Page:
The first photo in this post is from Devil’s Bridge. The photo above is from the West Fork trail, a beautiful 6 mile out-and-back hike in the canyon above Sedona.

The hiking highlight was the climb to the top of Bear Mountain, a 2,000+ foot climb in about 2 miles.

The views were pretty sweet.

Next stop: Grand Canyon.

Canyon de Chelly

We took a break from camping and spent two hotel nights in Chinle, AZ to get a deep dive tour of the Canyon de Chelly. The canyon and park is within the Navajo Nation, and most parts of the canyon are only accessible via tours from certified Navajo operators.

Julie and I have mixed feelings about this visit. The tour was average at best. The Jeep four wheeling through the river and mud may have been the highlight. The river was flowing fast and hard and we were glad to have an experienced driver.

The rock art was ubiquitous, a beautiful mix of petroglyphs and pictographs ranging from ancient to modern.

The ruins were also plentiful, though inaccessible and only viewable from a distance.

Our tour guide started off strong, but deteriorated to personal stories for the last 2-3 hours, forcing us to interrupt just to ask questions about what we were seeing. At times she seemed annoyed that we were asking.

We also developed some strong opinions about the town of Chinle, AZ. It is the reservation town closest to the canyon and launching point for tours. Julie and I both wonder about the value of these large reservations. Our take: high poverty and a slow drift further and further behind the USA in technology and infrastructure. How is this good in the long term for the children born into this situation? Maybe it is time to revisit this model.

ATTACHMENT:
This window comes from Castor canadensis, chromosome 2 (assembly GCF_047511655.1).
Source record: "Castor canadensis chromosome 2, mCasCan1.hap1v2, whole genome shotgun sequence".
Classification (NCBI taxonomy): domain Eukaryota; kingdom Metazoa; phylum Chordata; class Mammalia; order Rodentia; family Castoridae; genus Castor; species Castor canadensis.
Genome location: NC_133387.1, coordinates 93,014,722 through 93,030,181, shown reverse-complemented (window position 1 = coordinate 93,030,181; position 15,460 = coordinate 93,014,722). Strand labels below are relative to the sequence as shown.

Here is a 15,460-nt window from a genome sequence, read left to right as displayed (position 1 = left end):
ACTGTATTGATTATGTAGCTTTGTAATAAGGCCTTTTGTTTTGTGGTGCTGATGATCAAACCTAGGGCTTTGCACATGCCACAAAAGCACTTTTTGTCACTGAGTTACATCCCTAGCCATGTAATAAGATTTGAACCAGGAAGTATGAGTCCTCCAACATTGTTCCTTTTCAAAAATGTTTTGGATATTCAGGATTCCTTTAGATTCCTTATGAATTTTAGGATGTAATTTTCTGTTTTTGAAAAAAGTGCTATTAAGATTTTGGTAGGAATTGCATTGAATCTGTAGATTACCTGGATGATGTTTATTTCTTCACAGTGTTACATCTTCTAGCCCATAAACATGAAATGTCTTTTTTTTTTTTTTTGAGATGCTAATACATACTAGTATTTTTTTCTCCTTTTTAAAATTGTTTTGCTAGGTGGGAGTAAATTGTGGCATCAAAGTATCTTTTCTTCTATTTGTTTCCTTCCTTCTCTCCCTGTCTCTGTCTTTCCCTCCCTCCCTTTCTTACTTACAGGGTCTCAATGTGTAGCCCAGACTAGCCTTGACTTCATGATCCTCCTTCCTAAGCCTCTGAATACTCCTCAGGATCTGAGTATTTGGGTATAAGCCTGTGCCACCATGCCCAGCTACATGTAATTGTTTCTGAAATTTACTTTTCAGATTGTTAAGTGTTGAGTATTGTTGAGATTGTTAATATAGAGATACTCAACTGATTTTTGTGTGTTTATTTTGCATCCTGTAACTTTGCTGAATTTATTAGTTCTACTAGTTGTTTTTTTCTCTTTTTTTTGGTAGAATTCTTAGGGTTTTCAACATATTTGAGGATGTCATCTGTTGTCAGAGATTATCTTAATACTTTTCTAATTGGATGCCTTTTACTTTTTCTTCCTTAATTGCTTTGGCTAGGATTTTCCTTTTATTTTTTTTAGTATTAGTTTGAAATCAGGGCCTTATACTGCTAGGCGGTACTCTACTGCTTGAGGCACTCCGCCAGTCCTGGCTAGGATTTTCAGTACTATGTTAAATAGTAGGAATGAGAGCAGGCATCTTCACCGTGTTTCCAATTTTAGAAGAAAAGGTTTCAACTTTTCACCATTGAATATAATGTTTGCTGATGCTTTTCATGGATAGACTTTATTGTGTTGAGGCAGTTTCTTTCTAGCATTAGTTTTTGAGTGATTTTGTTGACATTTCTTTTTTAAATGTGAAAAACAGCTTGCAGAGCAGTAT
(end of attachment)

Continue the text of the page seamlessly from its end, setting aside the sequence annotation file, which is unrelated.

Pueblo Pintado, Salmon Ruins, Aztec Ruins

Leaving Chaco Canyon there were three additional sites for us to check out. The first was Pueblo Pintado, an outlier site that is part of the Chaco National Park. We like these outlier sites as we often have them to ourselves.

Many of these sites have middens rife with pottery sherds. We love walking along the trails and scanning the adjacent terrain for these sherds. Some folks like to gather sherds and arrange them on large rocks, which is strictly verboten. The sherd above (which I placed back on the rock where I found it) is an example of the black and white Chaco style pottery.

Next we found some awesome burritos at this food truck.

Salmon Ruins is a very well done county museum in Bloomfield NM. It is named after a settler and has a great mix of Puebloan ruins and example dwellings of other more recent tribes native to the area. Above you see a large partly reconstructed kiva.

The above color coded bricks have some significance that is currently unknown, possibly sun spotting.

Our final stop before crossing over to Arizona was Aztec Ruins National Monument, a tidy little site with a friendly visitor center.

Aztec is possibly notable for the Chaco meridian hypothesis, which espouses that a single contiguous (in time and location) Anasazi empire may have existed from southwestern Colorado down to Mexico, with key sites laying on the same longitudinal meridian.